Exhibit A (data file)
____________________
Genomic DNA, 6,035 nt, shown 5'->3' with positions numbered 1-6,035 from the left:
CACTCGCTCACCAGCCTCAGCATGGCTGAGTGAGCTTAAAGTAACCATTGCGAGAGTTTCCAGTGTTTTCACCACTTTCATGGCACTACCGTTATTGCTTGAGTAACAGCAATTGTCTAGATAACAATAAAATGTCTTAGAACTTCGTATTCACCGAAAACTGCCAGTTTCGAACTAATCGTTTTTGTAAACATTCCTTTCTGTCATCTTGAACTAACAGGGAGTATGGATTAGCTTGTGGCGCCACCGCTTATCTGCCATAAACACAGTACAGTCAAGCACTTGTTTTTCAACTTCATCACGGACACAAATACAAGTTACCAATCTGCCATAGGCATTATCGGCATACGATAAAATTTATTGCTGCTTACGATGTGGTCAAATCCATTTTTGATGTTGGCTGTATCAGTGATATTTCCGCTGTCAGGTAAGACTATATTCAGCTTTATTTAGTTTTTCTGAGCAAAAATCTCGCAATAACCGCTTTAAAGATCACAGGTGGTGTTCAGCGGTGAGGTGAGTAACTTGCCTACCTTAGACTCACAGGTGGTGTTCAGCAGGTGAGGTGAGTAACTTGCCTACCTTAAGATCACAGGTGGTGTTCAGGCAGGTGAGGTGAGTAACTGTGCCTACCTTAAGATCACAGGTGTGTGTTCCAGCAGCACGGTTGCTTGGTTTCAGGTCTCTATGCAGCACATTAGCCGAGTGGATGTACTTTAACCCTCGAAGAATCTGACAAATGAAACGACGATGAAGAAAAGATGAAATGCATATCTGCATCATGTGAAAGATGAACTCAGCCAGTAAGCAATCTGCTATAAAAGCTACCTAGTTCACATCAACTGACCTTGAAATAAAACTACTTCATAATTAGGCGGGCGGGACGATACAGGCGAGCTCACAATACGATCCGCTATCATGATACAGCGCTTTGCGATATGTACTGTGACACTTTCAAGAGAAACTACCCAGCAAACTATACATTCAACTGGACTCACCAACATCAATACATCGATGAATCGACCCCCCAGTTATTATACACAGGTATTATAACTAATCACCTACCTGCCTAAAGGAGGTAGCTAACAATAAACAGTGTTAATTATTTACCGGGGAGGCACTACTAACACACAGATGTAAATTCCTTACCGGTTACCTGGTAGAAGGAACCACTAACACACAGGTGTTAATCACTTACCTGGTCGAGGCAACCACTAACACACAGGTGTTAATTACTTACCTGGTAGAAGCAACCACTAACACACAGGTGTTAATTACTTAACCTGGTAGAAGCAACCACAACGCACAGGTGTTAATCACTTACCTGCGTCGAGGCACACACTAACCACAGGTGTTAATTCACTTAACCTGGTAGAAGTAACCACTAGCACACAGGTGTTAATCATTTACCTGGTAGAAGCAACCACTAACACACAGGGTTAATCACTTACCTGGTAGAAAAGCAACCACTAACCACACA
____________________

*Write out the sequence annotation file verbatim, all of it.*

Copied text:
Genomic DNA, 6,035 nt, shown 5'->3' with positions numbered 1-6,035 from the left:
CACTCGCTCACCAGCCTCAGCATGGCTGAGTGAGCTTAAAGTAACCATTGCGAGAGTTTCCAGTGTTTTCACCACTTTCATGGCACTACCGTTATTGCTTGAGTAACAGCAATTGTCTAGATAACAATAAAATGTCTTAGAACTTCGTATTCACCGAAAACTGCCAGTTTCGAACTAATCGTTTTTGTAAACATTCCTTTCTGTCATCTTGAACTAACAGGGAGTATGGATTAGCTTGTGGCGCCACCGCTTATCTGCCATAAACACAGTACAGTCAAGCACTTGTTTTTCAACTTCATCACGGACACAAATACAAGTTACCAATCTGCCATAGGCATTATCGGCATACGATAAAATTTATTGCTGCTTACGATGTGGTCAAATCCATTTTTGATGTTGGCTGTATCAGTGATATTTCCGCTGTCAGGTAAGACTATATTCAGCTTTATTTAGTTTTTCTGAGCAAAAATCTCGCAATAACCGCTTTAAAGATCACAGGTGGTGTTCAGCGGTGAGGTGAGTAACTTGCCTACCTTAGACTCACAGGTGGTGTTCAGCAGGTGAGGTGAGTAACTTGCCTACCTTAAGATCACAGGTGGTGTTCAGGCAGGTGAGGTGAGTAACTGTGCCTACCTTAAGATCACAGGTGTGTGTTCCAGCAGCACGGTTGCTTGGTTTCAGGTCTCTATGCAGCACATTAGCCGAGTGGATGTACTTTAACCCTCGAAGAATCTGACAAATGAAACGACGATGAAGAAAAGATGAAATGCATATCTGCATCATGTGAAAGATGAACTCAGCCAGTAAGCAATCTGCTATAAAAGCTACCTAGTTCACATCAACTGACCTTGAAATAAAACTACTTCATAATTAGGCGGGCGGGACGATACAGGCGAGCTCACAATACGATCCGCTATCATGATACAGCGCTTTGCGATATGTACTGTGACACTTTCAAGAGAAACTACCCAGCAAACTATACATTCAACTGGACTCACCAACATCAATACATCGATGAATCGACCCCCCAGTTATTATACACAGGTATTATAACTAATCACCTACCTGCCTAAAGGAGGTAGCTAACAATAAACAGTGTTAATTATTTACCGGGGAGGCACTACTAACACACAGATGTAAATTCCTTACCGGTTACCTGGTAGAAGGAACCACTAACACACAGGTGTTAATCACTTACCTGGTCGAGGCAACCACTAACACACAGGTGTTAATTACTTACCTGGTAGAAGCAACCACTAACACACAGGTGTTAATTACTTAACCTGGTAGAAGCAACCACAACGCACAGGTGTTAATCACTTACCTGCGTCGAGGCACACACTAACCACAGGTGTTAATTCACTTAACCTGGTAGAAGTAACCACTAGCACACAGGTGTTAATCATTTACCTGGTAGAAGCAACCACTAACACACAGGGTTAATCACTTACCTGGTAGAAAAGCAACCACTAACCACACA